y = 0.480x + 2.138 R² = 0.998

0 1 2 3 4

-2 -1 0 1 2

Ln Qe

Ln Ce


Commercial activated carbon 8.27 7 303 [49]

Neem sawdust 4.35 7.2 303 [50]

Helianthus Annuus seeds shells 7.69 7 298 This study

3.6. Adsorbent regeneration

The restoration of the used adsorbents is considered an essential advantage of the adsorption technique; it was applied to minimize the high cost of the removal process and reduce environmental pollution [51]. This technique was based on the separation of the used adsorbent from the solution by filtration, cleaned with HCl solution (0.1 mol/L), then washed several times with distillate water, and dried in a vacuum at 105°C. The generated adsorbent was used again during successive experiments.

Herein, the regeneration of HA-Ss performance was studied by determining the MG adsorption amount after each adsorption experiment.

Figure 14: Evolution of adsorptive capacity of recycled Helianthus annuus seeds shells during the bio-adsorption of malachite green (HA-Ss dose = 2.5g/L, pH= 7, T°=25°C, 60 min as contact time).

Figure 14 shows that after three regeneration cycles, the MG adsorption efficiency slightly decreases from 97.01 to 90.35%, and after eight cycles of regeneration, the MG adsorption efficiency attains 35.85 %, which signifies that the retention capacity of Helianthus Annuus seeds shells is clearly affected. The rise in HA-Ss retention capacity can be attributed to the decrease of adsorption sites on its surface, due to the accumulation of the adsorbed MG molecules.

3.7. Applicability for treatment of real matrices

Numerous of adsorption studies have been focused on the removal of organic colorants from aqueous media using various adsorbents; however, a few of them involve effects water composition [6,52,53].

Therefore, the uses of real samples such as pure, surfaces, drinks, and seawater on the elimination of malachite green are of special interest. To inspect the effects of water composition on the adsorption

0 20 40 60 80 100

1 2 3 4 5 6 7 8

Removal effeciency %



removal process, the tests were realized using three contaminated samples obtained by melting malachite green in drink, pure, and seawater.

Figure 15. Effects water composition on the adsorptive removal of malachite green using Helianthus Annuus seeds shells as bio-adsorbent.

Figure 15 shows that the removal process in pure water is very rapid; with adsorption amount reaches 7.63 mg/g after 30 min of interaction, which is explained by the total removal of MG from the contaminated solution. Additionally, the removal rate becomes slow in the case of the adsorption of MG from fresh water, with removal efficiencies reached 7.24 mg/g. Nevertheless, in the case of seawater, the removal rate was strongly affected, with an adoption amount not exceeding 6.66 mg/g, even after 30 min. This observable fact can be explained by the harmful effect of some inorganic compounds in real samples (i.e. NaCl, MgSO4, and KNO3) which have been attached to the adsorbent surface and covered the active sites responsible for the uptake of the malachite green molecules[54–56].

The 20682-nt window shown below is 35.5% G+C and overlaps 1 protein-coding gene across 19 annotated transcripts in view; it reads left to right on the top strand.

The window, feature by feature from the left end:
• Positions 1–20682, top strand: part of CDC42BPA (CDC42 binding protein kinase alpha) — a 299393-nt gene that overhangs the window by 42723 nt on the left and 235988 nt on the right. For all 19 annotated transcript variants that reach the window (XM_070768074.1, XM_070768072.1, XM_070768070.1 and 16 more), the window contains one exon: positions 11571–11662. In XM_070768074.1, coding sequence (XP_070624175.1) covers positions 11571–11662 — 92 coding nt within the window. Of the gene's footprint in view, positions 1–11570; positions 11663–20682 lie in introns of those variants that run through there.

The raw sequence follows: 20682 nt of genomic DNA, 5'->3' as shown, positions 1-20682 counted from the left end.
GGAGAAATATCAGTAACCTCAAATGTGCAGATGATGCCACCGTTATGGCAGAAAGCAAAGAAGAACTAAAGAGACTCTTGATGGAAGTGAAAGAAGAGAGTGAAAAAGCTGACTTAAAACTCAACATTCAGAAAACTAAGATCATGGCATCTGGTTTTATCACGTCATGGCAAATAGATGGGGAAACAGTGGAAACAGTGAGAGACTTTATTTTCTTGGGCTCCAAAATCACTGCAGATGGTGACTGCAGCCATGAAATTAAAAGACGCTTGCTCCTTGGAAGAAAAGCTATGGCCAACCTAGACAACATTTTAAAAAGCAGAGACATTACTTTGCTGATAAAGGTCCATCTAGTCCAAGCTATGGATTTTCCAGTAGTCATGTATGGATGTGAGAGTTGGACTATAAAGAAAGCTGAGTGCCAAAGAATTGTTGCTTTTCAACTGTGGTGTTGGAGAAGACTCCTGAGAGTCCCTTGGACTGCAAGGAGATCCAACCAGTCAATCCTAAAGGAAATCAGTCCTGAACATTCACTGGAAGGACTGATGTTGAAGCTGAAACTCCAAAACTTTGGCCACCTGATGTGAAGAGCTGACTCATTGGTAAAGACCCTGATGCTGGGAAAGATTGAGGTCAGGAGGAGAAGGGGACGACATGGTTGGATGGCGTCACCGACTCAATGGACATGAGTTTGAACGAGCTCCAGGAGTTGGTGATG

3.8. Conclusion

The objective of this work was to study and the valorization of HA-Ss for the elimination of MG from aqueous solutions by adsorption in batch system. In order to better understand the adsorbent properties of HA-Ss, the material was characterized using different techniques. Overall, the best efficiency rate was found to be 90%. The study of the influence of the parameters (pH, mass, initial concentration, stirring speed, and temperature), made it possible to determine the optimal conditions. The adsorption kinetics are best described by the pseudo-second order model. According to Gilles' classification, the experimental results have shown that the isothermal shape is of type L and, according to the values of R2, the Freundlich model is the best suited. The absorption isotherms of our adsorbent obey the Freudlich model The study of the absorption isotherms of Langmuir and

0 2 4 6 8 10

0 10 20 30 40 50 60 70

Q (mg/g)

Time (min)

Eau de mer


Freundlich, shows from the values of R2 that the Freundlich model is the best suited. This work revealed that the shell of sunflower seeds is an ecologically effective natural waste that can be used successfully to remove Mg from wastewater.


The authors acknowledge the financial support of Algerian Ministry of Higher Education.